2. Checking-in as a regular practice.  Daniel Goleman tells an effective anecdote in the booklet’s conclusion about a nurse who takes a moment, before visiting each of her patients, to tune into her feelings, and to remind herself to give her full attention to the next patient.  We could do the same before we initiate any conversation at work with direct reports, colleagues, managers, customers or suppliers!

Notes

My blogs on other booklets in the series:

About the author. Elisabeth Goodman is the Owner and Principal Consultant at RiverRhee Consulting., a consultancy that specialises in “creating exceptional managers and teams”, with a focus on the Life Sciences. (We support our clients through courses, workshops and personal one-to-one coaching.)  Elisabeth founded RiverRhee Consulting in 2009, and prior to that had 25+ years’ experience in the Pharmaceutical Industry in line management and internal training and consultancy roles supporting Information Management and other business teams on a global basis.  RiverRhee is a support supplier for One Nucleus and a CPD provider for CILIP (Chartered Institute for Library and Information Professionals). Elisabeth is accredited in Change Management, in Lean Sigma, in Belbin Team Roles, MBTI (Myers Briggs Type Indicator) and is an NLP (NeuroLinguistic Programming) Practitioner. She is a member of CILIP and of APM (Association for Project Management) in which she was a founding member of the Enabling Change SIG.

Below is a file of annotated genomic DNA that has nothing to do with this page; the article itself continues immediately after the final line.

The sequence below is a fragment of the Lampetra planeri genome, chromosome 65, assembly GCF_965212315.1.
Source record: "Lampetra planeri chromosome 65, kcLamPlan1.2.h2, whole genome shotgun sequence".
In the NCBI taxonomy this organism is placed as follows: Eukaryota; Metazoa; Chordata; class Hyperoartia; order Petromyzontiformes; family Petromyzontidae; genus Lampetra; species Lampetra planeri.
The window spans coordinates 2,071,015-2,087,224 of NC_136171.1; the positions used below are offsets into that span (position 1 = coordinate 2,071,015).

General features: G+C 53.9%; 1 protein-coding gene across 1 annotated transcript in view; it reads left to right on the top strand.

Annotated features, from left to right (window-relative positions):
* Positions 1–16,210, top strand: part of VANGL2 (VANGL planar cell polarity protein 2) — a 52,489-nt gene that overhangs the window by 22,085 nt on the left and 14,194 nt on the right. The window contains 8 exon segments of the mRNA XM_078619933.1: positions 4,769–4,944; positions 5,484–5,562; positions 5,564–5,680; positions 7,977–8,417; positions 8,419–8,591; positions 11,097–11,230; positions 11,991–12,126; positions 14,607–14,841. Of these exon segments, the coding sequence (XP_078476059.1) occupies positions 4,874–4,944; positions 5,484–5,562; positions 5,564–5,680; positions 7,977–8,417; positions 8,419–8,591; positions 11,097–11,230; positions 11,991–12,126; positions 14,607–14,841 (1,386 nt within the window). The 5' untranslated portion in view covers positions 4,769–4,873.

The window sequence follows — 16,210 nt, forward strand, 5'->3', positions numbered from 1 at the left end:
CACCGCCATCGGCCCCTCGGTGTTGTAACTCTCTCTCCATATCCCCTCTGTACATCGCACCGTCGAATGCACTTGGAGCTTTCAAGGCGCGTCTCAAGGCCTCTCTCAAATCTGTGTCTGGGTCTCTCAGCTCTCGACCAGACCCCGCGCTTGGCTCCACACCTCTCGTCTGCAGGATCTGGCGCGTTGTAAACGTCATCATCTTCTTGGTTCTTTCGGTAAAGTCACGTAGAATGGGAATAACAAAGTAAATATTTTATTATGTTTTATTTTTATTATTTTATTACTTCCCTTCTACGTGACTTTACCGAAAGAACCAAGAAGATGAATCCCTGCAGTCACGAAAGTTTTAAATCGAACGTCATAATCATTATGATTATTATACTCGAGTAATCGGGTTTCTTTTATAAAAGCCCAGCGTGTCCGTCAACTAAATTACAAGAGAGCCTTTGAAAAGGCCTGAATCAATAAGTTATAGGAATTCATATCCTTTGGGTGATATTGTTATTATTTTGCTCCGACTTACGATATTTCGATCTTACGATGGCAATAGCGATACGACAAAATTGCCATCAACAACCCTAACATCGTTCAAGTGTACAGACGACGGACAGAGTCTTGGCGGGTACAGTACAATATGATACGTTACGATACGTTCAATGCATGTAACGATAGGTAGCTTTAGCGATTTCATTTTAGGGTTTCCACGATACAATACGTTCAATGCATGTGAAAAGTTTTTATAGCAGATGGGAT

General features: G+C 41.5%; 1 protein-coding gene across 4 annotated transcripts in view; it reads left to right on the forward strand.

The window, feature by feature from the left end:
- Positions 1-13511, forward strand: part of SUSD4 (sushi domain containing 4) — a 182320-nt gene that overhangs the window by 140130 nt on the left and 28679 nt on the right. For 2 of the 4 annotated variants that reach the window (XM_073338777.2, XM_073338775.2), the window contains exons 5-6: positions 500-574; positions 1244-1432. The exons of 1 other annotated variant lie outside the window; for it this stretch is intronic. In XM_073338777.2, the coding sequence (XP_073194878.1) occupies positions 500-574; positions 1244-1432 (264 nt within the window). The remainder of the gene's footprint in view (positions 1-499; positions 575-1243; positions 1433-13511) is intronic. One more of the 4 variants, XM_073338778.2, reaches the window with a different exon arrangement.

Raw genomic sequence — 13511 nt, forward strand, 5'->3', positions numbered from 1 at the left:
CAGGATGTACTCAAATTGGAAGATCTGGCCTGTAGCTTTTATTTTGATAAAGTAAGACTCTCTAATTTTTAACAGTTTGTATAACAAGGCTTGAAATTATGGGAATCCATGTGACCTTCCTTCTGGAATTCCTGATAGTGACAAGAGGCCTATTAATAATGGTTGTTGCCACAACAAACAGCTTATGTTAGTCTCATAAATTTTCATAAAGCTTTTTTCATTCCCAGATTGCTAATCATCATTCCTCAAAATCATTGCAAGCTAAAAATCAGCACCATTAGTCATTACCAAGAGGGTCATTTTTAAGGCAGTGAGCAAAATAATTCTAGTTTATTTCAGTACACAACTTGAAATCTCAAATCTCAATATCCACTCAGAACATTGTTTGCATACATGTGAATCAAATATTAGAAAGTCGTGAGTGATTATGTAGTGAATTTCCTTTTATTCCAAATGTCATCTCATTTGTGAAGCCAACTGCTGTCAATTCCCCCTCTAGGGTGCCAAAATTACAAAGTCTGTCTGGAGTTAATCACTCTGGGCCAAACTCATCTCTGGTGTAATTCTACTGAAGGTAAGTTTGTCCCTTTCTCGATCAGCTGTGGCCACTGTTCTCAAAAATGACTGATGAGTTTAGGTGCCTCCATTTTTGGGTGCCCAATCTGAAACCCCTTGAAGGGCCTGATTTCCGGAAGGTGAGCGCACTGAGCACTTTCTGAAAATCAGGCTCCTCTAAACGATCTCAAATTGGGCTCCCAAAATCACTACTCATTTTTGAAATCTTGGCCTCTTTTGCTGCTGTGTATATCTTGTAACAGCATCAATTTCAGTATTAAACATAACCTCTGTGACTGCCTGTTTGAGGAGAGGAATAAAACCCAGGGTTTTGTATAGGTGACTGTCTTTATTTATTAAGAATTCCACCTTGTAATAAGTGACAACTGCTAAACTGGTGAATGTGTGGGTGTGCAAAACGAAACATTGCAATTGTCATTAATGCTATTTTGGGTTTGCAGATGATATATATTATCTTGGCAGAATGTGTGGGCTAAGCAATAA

Organisational awareness – combining intellectual and emotional intelligence


By Elisabeth Goodman, 5th September 2018

Booklet number 7 in Daniel Goleman et al’s “Building Blocks of Emotional Intelligence” is entitled ‘Organizational Awareness”.

As with the previous booklets that I have documented:

I have found it helpful to summarise the key points from the various contributors in the book.

Here is my summary in the form of the ‘why’, the ‘what’, the ‘how’

Why is organisational awareness so important?

Key points from 7: Organizational Awareness in Daniel Goleman et al’s Building Blocks of Emotional Intelligence

What is organisational awareness?

A system that involves the awareness, development and use of both intellectual and emotional intelligence in the context of:

Informal and social networks (within and outside the organisation).  Knowing who are the opinion leaders, decision makers, influencers.  Who are the people that people defer to?  Who are the people who make things happen (or block them from happening)?  What is the nature of the interactions with external partners, suppliers, customers?

The engagement of every employee: the demonstrated connectedness between the organisation’s mission, values, goals and day-to-day behavioural norms.  How people are focusing their attention and their energy.

External forces affecting the organisation e.g. through PESTLE analyses (Politics, Economics, Social, Technical, Legal, Environmental) to understand the external landscape and how this might affect the organisation; how it should be adapted.

Extension of personal emotional intelligence to the wider organisation: applying all the skills we have for understanding and controlling our own emotions to the wider context in which we operate.  Using these skills to understand the emotional undercurrents in the organisation and, in a leadership situation, to influence and channel them towards a positive outcome.

How to practise organisational awareness

  1. Listen to and observe conversations within and outside meetings (applying your emotional intelligence skills)
  2. Ask yourself and others about what is going on when decisions are being made and change is taking place.